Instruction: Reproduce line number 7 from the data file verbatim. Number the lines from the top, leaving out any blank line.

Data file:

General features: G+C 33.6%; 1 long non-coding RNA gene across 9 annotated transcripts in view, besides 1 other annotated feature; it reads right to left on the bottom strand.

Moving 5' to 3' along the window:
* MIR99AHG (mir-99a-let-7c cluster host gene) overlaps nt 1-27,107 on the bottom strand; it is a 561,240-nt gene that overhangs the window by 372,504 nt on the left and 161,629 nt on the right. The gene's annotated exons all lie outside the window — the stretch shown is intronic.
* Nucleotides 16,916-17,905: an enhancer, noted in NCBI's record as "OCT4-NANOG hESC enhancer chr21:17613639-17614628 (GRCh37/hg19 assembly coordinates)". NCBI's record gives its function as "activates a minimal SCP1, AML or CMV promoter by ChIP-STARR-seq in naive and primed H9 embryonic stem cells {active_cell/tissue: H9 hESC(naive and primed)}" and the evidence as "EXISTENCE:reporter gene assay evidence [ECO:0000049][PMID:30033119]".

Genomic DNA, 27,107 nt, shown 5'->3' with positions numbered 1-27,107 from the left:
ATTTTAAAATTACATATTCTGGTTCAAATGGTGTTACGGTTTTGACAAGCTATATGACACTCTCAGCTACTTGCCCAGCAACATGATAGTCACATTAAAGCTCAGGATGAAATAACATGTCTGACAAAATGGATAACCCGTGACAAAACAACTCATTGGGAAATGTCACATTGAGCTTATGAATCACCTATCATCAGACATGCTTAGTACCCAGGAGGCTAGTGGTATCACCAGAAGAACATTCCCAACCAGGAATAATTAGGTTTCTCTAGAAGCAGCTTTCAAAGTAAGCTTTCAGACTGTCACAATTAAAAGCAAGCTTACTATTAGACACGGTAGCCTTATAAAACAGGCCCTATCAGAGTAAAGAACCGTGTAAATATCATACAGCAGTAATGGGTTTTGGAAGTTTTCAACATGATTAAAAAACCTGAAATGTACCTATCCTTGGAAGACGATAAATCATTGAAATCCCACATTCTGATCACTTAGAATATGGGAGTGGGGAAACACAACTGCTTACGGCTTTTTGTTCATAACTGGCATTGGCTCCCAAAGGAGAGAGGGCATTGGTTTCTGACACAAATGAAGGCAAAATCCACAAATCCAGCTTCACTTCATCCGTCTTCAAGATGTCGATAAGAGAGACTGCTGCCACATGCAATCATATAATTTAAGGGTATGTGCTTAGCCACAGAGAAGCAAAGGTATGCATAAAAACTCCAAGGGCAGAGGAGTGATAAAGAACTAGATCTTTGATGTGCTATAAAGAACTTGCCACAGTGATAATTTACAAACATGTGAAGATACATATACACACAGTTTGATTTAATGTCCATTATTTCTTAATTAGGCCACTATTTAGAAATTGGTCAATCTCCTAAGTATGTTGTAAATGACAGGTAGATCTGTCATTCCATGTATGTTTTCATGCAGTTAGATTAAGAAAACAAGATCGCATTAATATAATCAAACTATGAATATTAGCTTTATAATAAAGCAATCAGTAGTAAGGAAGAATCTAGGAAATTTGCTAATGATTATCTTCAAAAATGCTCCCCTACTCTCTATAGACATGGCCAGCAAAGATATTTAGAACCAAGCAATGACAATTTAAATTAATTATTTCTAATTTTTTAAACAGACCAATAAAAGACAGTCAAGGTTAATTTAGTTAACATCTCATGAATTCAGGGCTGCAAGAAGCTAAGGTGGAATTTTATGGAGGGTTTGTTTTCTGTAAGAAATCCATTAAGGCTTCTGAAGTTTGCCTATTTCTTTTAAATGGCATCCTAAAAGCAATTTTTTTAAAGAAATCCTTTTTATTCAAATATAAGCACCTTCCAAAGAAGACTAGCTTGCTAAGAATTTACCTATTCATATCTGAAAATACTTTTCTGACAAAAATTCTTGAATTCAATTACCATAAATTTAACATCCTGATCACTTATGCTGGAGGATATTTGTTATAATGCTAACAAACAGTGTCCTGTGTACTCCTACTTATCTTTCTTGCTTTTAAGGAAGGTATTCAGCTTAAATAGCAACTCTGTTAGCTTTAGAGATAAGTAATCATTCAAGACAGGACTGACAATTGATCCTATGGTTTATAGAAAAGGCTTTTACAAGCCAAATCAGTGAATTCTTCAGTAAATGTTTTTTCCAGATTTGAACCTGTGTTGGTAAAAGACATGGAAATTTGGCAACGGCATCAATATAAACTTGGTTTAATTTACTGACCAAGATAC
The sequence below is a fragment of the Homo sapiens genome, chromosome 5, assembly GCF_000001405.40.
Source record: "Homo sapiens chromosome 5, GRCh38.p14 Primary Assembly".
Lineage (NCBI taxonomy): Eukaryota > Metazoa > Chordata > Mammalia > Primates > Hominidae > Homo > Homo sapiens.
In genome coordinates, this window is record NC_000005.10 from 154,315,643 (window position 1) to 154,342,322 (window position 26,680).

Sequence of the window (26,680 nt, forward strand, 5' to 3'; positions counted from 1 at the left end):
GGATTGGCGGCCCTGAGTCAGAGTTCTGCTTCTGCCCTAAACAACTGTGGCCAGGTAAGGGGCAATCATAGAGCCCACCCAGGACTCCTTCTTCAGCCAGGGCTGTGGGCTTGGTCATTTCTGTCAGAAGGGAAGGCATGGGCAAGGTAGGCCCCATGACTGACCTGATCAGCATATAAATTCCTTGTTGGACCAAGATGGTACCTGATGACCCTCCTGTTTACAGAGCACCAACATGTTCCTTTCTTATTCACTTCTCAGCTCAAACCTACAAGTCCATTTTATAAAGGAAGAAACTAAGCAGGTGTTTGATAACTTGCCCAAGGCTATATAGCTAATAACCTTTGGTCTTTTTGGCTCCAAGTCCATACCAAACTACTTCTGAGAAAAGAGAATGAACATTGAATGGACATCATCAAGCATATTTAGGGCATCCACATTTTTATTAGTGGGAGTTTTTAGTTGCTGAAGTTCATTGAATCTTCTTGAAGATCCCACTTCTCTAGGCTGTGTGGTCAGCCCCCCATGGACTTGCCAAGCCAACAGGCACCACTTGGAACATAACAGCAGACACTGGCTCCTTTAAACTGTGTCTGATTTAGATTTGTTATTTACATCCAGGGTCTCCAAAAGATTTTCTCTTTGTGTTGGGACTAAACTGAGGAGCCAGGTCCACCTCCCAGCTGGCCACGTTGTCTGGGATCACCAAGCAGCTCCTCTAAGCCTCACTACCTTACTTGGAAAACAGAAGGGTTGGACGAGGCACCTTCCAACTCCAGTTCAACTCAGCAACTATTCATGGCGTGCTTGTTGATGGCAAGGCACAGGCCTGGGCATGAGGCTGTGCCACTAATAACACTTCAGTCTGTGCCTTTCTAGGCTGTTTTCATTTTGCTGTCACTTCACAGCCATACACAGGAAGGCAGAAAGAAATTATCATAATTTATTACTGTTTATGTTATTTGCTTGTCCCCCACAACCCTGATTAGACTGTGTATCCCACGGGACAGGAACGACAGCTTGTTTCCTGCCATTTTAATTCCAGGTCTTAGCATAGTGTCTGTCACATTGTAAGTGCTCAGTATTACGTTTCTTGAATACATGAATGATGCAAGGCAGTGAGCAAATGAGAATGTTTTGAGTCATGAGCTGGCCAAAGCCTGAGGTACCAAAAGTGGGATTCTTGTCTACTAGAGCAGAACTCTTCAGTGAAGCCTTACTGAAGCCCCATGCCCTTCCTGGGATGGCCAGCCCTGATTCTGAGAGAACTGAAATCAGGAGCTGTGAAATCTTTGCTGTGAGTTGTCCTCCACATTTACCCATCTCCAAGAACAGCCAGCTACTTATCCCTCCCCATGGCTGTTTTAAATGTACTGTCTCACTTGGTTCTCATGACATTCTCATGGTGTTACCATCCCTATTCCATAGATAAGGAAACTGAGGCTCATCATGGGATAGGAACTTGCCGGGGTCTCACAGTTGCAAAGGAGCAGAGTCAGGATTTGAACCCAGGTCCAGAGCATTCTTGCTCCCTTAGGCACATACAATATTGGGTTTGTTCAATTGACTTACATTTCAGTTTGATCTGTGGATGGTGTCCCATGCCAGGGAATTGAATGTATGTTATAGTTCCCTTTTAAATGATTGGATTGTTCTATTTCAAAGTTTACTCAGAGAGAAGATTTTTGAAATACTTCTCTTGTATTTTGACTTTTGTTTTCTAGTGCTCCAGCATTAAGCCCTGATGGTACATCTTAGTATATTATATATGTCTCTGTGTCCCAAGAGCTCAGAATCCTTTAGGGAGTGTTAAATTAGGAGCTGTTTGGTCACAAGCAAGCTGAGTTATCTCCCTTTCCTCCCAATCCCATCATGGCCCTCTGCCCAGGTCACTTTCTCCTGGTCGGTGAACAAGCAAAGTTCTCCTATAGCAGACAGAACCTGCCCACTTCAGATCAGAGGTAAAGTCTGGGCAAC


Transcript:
The sequence below is a fragment of the Homo sapiens genome, chromosome 5, assembly GCF_000001405.40.